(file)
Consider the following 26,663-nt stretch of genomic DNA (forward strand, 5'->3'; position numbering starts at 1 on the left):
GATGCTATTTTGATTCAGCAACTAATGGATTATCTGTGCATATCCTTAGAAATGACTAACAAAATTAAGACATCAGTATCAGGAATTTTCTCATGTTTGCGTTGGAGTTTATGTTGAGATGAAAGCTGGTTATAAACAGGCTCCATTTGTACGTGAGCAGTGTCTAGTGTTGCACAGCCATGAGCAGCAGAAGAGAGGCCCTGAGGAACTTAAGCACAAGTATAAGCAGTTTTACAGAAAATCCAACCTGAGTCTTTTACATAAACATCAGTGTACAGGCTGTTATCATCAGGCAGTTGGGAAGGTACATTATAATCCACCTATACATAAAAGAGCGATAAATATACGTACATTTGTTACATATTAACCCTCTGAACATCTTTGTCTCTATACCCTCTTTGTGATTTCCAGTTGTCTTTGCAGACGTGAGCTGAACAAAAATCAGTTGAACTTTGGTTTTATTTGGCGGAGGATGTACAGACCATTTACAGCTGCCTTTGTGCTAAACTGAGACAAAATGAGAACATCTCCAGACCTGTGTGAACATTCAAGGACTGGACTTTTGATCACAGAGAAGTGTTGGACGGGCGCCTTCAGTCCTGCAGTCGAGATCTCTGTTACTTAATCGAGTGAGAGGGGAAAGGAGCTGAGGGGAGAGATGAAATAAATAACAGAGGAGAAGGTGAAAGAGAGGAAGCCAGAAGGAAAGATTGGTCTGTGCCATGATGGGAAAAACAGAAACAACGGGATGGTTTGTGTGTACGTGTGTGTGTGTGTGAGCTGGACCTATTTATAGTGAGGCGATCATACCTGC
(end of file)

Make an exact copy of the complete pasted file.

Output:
Consider the following 26,663-nt stretch of genomic DNA (forward strand, 5'->3'; position numbering starts at 1 on the left):
GATGCTATTTTGATTCAGCAACTAATGGATTATCTGTGCATATCCTTAGAAATGACTAACAAAATTAAGACATCAGTATCAGGAATTTTCTCATGTTTGCGTTGGAGTTTATGTTGAGATGAAAGCTGGTTATAAACAGGCTCCATTTGTACGTGAGCAGTGTCTAGTGTTGCACAGCCATGAGCAGCAGAAGAGAGGCCCTGAGGAACTTAAGCACAAGTATAAGCAGTTTTACAGAAAATCCAACCTGAGTCTTTTACATAAACATCAGTGTACAGGCTGTTATCATCAGGCAGTTGGGAAGGTACATTATAATCCACCTATACATAAAAGAGCGATAAATATACGTACATTTGTTACATATTAACCCTCTGAACATCTTTGTCTCTATACCCTCTTTGTGATTTCCAGTTGTCTTTGCAGACGTGAGCTGAACAAAAATCAGTTGAACTTTGGTTTTATTTGGCGGAGGATGTACAGACCATTTACAGCTGCCTTTGTGCTAAACTGAGACAAAATGAGAACATCTCCAGACCTGTGTGAACATTCAAGGACTGGACTTTTGATCACAGAGAAGTGTTGGACGGGCGCCTTCAGTCCTGCAGTCGAGATCTCTGTTACTTAATCGAGTGAGAGGGGAAAGGAGCTGAGGGGAGAGATGAAATAAATAACAGAGGAGAAGGTGAAAGAGAGGAAGCCAGAAGGAAAGATTGGTCTGTGCCATGATGGGAAAAACAGAAACAACGGGATGGTTTGTGTGTACGTGTGTGTGTGTGTGAGCTGGACCTATTTATAGTGAGGCGATCATACCTGC